LIVING ON THE EDGE Airlines such as United and US Airways have pegged their out-of-bankruptcy profit potential on crude oil selling for an average of $50 a barrel. After the trouble in the Middle East this week, oil closed north of $76 a barrel today. That, of course, hammered airline stocks. The parent company of American Airlines sank 8.23 percent today. Continental Airlines dropped 7.38 percent. US Airways, which hit a post-bankruptcy high of $56.41 on Monday, dropped another 7.67 percent yesterday and closed at $48.52. United dropped 6.99 percent. JetBlue dropped an eye-popping 10.29 percent.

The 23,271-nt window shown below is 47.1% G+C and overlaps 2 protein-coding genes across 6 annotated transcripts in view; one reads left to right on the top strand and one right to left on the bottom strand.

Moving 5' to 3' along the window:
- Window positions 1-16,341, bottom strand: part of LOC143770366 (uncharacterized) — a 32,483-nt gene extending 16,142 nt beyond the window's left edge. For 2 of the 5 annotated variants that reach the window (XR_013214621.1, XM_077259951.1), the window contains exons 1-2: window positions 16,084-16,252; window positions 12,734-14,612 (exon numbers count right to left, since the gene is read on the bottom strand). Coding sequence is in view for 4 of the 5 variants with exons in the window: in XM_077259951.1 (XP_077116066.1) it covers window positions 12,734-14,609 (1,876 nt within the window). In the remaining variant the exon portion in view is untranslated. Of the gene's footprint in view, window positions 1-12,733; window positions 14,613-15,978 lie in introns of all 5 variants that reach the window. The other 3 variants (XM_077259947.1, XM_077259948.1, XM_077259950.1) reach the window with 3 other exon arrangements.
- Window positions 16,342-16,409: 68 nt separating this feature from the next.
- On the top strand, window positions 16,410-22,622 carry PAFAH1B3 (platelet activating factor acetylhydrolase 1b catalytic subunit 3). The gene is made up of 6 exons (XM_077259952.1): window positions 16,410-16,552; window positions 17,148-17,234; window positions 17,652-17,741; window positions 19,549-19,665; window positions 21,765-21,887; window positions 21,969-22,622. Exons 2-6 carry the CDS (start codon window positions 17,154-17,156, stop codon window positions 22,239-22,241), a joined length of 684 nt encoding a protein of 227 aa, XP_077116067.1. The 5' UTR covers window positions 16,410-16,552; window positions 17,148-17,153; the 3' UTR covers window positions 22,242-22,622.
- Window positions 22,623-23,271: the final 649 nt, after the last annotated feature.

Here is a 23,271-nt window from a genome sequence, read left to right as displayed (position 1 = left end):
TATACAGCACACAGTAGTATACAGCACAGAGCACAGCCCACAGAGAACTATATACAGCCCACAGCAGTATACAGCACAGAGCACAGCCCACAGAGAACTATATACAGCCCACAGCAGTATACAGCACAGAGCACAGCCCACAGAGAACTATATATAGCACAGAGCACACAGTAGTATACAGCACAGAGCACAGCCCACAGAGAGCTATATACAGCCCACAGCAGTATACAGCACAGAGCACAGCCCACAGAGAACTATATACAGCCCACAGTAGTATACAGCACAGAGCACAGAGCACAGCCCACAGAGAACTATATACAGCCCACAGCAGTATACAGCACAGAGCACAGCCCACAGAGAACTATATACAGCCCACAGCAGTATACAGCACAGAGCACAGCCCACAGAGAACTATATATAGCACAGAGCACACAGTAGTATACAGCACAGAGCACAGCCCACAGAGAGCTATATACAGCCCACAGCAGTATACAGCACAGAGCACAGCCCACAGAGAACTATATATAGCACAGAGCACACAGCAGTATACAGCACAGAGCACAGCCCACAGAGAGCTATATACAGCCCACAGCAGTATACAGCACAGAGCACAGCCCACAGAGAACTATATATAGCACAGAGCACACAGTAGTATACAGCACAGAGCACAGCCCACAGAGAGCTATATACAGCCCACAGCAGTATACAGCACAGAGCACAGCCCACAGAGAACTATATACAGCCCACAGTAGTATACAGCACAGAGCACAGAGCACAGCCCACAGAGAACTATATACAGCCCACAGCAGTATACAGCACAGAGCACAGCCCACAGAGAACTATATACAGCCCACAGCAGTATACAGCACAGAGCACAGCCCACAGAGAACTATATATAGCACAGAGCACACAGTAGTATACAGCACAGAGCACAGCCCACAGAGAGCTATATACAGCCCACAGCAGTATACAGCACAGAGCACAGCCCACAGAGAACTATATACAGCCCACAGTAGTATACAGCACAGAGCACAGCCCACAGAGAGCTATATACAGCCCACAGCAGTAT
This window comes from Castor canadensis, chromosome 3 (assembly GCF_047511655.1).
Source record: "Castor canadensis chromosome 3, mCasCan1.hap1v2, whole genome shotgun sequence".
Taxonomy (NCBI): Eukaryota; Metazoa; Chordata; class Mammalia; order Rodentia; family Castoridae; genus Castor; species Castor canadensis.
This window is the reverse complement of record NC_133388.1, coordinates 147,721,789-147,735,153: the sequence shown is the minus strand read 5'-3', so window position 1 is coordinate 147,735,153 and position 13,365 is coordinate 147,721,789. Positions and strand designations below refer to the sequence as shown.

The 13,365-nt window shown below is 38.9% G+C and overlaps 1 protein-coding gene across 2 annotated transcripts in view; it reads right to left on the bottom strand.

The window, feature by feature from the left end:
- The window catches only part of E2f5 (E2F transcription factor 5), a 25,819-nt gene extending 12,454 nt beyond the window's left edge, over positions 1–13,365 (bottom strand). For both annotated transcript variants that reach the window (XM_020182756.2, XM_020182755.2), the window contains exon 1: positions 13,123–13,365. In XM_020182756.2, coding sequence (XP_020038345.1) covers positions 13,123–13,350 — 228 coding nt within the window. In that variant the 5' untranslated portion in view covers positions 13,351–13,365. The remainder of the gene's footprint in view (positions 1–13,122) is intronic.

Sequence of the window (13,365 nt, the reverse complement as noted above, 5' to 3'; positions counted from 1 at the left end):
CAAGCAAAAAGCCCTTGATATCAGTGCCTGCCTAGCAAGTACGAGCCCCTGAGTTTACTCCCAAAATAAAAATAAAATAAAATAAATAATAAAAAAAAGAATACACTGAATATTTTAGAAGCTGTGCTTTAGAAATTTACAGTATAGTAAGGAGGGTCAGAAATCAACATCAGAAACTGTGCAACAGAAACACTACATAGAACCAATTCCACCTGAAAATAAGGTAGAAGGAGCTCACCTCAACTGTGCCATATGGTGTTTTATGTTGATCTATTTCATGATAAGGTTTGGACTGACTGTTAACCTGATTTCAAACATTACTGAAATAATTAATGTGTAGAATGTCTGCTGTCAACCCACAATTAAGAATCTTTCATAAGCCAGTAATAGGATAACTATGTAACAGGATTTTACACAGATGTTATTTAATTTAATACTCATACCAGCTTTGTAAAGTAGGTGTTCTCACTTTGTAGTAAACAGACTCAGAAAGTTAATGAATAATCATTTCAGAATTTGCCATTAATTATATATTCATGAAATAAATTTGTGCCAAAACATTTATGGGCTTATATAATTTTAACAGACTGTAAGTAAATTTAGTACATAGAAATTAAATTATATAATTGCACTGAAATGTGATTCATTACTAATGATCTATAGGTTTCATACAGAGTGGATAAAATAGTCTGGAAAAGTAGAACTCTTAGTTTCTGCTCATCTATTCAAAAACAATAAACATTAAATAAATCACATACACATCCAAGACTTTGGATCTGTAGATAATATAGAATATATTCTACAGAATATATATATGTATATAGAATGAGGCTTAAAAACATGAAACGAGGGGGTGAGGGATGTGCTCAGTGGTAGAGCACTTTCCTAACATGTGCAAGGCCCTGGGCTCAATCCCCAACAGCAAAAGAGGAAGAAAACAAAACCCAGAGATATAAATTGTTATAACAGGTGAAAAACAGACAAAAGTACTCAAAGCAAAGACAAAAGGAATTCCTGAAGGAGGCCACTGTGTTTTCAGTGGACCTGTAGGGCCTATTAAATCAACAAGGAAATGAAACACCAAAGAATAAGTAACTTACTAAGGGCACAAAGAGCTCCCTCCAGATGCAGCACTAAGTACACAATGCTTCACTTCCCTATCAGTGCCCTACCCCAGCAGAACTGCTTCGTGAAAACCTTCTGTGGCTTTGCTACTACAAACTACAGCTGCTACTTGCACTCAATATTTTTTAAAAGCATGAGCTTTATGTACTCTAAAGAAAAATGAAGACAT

LIVING IN THE PAST CNN this weekend will air a two-part documentary on TWA 800, which crashed into the Atlantic Ocean off Long Island, New York, on July 17, 1996. The National Transportation Safety Board (NTSB) has officially blamed the Boeing 747's crash on a fuel-tank explosion caused by frayed wires. But the findings are disbelieved in many circles for a number of reasons, including the fact that the mechanics involved with the NTSB investigation largely rejected the frayed-wire scenario. And despite the fact that the Federal Aviation Administration (FAA) has refused to implement the NTSB's urgent and repeated calls for new fuel-tank safety regimens, the Boeing 747 continues to fly safely.